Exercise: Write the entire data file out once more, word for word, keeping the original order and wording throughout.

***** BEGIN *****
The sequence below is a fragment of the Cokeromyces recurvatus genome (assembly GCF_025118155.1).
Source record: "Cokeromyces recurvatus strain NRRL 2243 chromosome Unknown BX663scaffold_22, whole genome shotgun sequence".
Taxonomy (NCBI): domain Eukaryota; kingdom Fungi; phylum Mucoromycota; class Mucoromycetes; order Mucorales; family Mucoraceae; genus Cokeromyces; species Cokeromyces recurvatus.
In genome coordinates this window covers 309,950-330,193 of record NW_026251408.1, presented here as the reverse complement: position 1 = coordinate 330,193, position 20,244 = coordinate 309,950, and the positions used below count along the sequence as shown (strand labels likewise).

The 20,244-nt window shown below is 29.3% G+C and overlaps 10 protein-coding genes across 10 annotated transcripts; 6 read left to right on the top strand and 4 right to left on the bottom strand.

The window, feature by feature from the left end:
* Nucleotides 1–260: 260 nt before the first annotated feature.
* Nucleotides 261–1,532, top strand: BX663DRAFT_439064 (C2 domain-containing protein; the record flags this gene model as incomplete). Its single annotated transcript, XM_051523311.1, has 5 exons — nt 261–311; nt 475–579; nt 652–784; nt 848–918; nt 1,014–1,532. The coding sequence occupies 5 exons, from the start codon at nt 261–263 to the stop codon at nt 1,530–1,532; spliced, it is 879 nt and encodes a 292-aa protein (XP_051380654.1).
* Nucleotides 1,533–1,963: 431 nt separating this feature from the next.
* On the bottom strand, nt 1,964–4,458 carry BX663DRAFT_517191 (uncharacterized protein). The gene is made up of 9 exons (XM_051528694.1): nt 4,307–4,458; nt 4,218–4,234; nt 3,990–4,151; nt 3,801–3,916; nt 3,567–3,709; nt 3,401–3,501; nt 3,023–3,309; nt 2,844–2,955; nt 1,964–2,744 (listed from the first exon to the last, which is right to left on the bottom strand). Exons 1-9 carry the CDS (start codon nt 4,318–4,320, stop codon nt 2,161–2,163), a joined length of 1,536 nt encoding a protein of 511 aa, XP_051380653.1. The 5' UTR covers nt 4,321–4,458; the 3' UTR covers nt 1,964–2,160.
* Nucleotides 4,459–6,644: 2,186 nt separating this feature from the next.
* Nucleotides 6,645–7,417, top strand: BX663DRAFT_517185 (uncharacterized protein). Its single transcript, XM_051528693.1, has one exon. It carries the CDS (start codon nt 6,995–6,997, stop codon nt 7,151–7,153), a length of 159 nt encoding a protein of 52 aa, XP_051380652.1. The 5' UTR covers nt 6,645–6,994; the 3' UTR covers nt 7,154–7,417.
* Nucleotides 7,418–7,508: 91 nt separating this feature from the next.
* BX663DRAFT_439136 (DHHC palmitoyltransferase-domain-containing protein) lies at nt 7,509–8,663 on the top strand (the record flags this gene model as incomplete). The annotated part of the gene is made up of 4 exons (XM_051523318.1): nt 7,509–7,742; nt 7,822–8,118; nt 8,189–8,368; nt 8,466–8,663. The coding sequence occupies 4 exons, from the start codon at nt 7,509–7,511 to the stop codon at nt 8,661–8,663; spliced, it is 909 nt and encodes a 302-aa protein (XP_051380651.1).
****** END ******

The sequence below is a fragment of the Cokeromyces recurvatus genome (assembly GCF_025118155.1).
Source record: "Cokeromyces recurvatus strain NRRL 2243 chromosome Unknown BX663scaffold_22, whole genome shotgun sequence".
Taxonomy (NCBI): domain Eukaryota; kingdom Fungi; phylum Mucoromycota; class Mucoromycetes; order Mucorales; family Mucoraceae; genus Cokeromyces; species Cokeromyces recurvatus.
In genome coordinates this window covers 309,950-330,193 of record NW_026251408.1, presented here as the reverse complement: position 1 = coordinate 330,193, position 20,244 = coordinate 309,950, and the positions used below count along the sequence as shown (strand labels likewise).

The 20,244-nt window shown below is 29.3% G+C and overlaps 10 protein-coding genes across 10 annotated transcripts; 6 read left to right on the top strand and 4 right to left on the bottom strand.

The window, feature by feature from the left end:
* Nucleotides 1–260: 260 nt before the first annotated feature.
* Nucleotides 261–1,532, top strand: BX663DRAFT_439064 (C2 domain-containing protein; the record flags this gene model as incomplete). Its single annotated transcript, XM_051523311.1, has 5 exons — nt 261–311; nt 475–579; nt 652–784; nt 848–918; nt 1,014–1,532. The coding sequence occupies 5 exons, from the start codon at nt 261–263 to the stop codon at nt 1,530–1,532; spliced, it is 879 nt and encodes a 292-aa protein (XP_051380654.1).
* Nucleotides 1,533–1,963: 431 nt separating this feature from the next.
* On the bottom strand, nt 1,964–4,458 carry BX663DRAFT_517191 (uncharacterized protein). The gene is made up of 9 exons (XM_051528694.1): nt 4,307–4,458; nt 4,218–4,234; nt 3,990–4,151; nt 3,801–3,916; nt 3,567–3,709; nt 3,401–3,501; nt 3,023–3,309; nt 2,844–2,955; nt 1,964–2,744 (listed from the first exon to the last, which is right to left on the bottom strand). Exons 1-9 carry the CDS (start codon nt 4,318–4,320, stop codon nt 2,161–2,163), a joined length of 1,536 nt encoding a protein of 511 aa, XP_051380653.1. The 5' UTR covers nt 4,321–4,458; the 3' UTR covers nt 1,964–2,160.
* Nucleotides 4,459–6,644: 2,186 nt separating this feature from the next.
* Nucleotides 6,645–7,417, top strand: BX663DRAFT_517185 (uncharacterized protein). Its single transcript, XM_051528693.1, has one exon. It carries the CDS (start codon nt 6,995–6,997, stop codon nt 7,151–7,153), a length of 159 nt encoding a protein of 52 aa, XP_051380652.1. The 5' UTR covers nt 6,645–6,994; the 3' UTR covers nt 7,154–7,417.
* Nucleotides 7,418–7,508: 91 nt separating this feature from the next.
* BX663DRAFT_439136 (DHHC palmitoyltransferase-domain-containing protein) lies at nt 7,509–8,663 on the top strand (the record flags this gene model as incomplete). The annotated part of the gene is made up of 4 exons (XM_051523318.1): nt 7,509–7,742; nt 7,822–8,118; nt 8,189–8,368; nt 8,466–8,663. The coding sequence occupies 4 exons, from the start codon at nt 7,509–7,511 to the stop codon at nt 8,661–8,663; spliced, it is 909 nt and encodes a 302-aa protein (XP_051380651.1).